The news comes as Iowa and U.S. farmers have questioned President Joe Biden’s commitment to renewable fuels, given his push to replace gas-powered cars and trucks with electric vehicles. Almost all gasoline sold in the country, by federal law, contains 10% ethanol.

“Focusing solely on cars and trucks doesn’t understand the enormous opportunity that exists in aviation and marine fuel,” Vilsack said.

Vilsack told the Des Moines Register that the initiative would roughly double the size of the nation’s existing biofuels market and help the ethanol and biodiesel industry find new uses for the renewable fuels.

More:EPA fines Iowa diesel repair company $75,000 for disabling equipment to reduce air pollution

Cooper, the Renewable Fuels Association CEO, said the ethanol industry “has a decadeslong proven track record for reducing greenhouse gas emissions from motor vehicles, and we are confident that ethanol will play a central role in cleaning up aviation fuels as well.”

Cooper said the industry recently pledged that ethanol will produce 70% fewer greenhouse gases when compared to petroleum by 2030 and net-zero emissions by 2050.

The U.S. Department of Agriculture said it will provide continued research, development, demonstration, and deployment of technologies to support the sustainable aviation fuel initiative.

Without “increased action, aviation’s share of emissions is likely to increase as more people and goods fly,” the administration said.

Aviation represents 11% of U.S. transportation-related emissions. Overall, transportation contributes 29% of U.S. greenhouse gases that cause global warming, according to the U.S. Environmental Protection Agency. It’s the largest contributor, followed closely by powerplants.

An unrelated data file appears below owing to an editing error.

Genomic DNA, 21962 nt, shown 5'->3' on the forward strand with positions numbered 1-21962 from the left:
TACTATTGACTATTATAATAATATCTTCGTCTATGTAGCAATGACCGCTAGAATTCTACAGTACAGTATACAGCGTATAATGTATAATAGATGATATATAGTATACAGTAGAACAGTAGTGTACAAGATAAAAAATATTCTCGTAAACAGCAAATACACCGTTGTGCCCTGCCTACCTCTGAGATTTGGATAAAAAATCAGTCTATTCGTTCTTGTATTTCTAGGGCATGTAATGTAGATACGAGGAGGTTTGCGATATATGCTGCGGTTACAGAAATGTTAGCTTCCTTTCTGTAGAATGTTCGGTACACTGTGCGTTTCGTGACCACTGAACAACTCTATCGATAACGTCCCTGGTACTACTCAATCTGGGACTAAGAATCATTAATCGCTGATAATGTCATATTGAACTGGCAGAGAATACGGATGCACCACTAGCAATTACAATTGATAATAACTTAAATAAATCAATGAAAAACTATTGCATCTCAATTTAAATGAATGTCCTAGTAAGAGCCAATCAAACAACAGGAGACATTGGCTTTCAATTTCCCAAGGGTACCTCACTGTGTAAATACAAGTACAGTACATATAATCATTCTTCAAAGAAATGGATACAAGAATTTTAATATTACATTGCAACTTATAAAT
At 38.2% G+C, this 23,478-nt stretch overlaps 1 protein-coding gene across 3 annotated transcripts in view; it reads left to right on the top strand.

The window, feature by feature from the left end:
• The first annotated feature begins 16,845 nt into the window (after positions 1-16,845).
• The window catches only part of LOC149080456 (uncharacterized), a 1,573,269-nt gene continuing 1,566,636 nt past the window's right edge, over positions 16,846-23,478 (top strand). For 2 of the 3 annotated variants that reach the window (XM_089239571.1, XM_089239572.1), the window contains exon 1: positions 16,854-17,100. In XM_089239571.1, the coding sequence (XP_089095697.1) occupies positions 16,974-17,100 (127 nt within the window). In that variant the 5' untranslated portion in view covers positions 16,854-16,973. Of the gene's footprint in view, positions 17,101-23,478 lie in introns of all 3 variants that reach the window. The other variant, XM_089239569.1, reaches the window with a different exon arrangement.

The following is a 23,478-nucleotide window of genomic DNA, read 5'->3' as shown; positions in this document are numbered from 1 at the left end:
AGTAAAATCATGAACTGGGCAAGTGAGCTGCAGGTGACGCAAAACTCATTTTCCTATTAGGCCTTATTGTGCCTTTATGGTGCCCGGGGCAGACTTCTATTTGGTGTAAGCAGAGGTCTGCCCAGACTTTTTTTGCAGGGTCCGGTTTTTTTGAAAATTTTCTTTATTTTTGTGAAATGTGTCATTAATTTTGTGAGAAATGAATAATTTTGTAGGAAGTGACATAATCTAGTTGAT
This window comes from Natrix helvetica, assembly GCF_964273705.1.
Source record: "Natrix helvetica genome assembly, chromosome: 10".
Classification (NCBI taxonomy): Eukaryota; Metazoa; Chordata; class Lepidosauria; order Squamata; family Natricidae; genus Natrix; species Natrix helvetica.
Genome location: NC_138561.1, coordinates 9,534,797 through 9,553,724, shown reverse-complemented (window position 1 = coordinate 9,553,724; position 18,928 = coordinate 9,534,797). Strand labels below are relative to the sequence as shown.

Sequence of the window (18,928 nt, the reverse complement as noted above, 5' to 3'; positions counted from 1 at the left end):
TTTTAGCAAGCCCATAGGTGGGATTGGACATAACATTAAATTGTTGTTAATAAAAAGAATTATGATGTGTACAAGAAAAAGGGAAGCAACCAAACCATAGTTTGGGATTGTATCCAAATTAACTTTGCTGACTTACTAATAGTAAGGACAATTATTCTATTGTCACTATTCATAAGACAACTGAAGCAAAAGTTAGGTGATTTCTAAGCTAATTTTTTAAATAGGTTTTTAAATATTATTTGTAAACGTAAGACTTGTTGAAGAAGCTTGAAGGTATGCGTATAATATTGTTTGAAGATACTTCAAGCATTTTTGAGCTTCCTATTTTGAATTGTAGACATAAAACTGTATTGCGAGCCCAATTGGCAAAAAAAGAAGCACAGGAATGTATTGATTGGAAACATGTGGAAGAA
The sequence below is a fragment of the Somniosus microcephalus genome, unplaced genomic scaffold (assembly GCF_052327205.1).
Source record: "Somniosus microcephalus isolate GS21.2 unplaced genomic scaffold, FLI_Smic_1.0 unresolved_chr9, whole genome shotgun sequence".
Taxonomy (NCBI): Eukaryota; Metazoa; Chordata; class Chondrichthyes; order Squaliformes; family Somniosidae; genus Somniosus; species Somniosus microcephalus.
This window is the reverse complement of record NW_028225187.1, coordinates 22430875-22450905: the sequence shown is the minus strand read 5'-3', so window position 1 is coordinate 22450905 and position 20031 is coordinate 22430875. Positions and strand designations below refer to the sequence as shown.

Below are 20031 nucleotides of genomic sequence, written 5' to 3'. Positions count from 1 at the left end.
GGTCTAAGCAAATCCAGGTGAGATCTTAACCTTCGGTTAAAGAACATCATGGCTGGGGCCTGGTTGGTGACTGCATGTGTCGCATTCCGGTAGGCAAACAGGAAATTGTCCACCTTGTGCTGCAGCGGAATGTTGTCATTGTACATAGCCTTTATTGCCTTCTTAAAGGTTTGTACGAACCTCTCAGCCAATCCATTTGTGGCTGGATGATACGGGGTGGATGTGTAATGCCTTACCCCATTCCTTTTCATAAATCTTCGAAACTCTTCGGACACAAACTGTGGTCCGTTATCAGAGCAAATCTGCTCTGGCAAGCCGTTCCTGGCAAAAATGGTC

Biden has set a goal to cut in half greenhouse gas pollution by 2030 and reach net-zero emissions by 2050.

More:Company wants to build a carbon sequestration pipeline in 30 Iowa counties. Find out where.

In response to criticism that the administration has turned its back on renewable fuels, Vilsack said the administration already is making it easier for gas stations and convenience stores to upgrade ethanol and biodiesel pump so consumers can buy higher blends.  And the agriculture department is providing $100 million for biofuels infrastructure.

This week, U.S. Rep. Cindy Axne, an Iowa Democrat, said she was able to get a $960 million allocation for biofuel infrastructure added to a $3.5 trillion budget reconciliation bill.

Vilsack said biofuels will be around for years as the nation gradually shifts to electric cars and trucks and that new opportunities for its use will emerge as the nation moves away from fossil fuel products, which go into everything from plastics to cosmetics.

Vilsack pushed to the U.S. military’s air and marine divisions to use more biofuels when he served as agriculture secretary under President Barack Obama.

Donnelle Eller covers agriculture, the environment and energy for the Register. Reach her at or 515-284-8457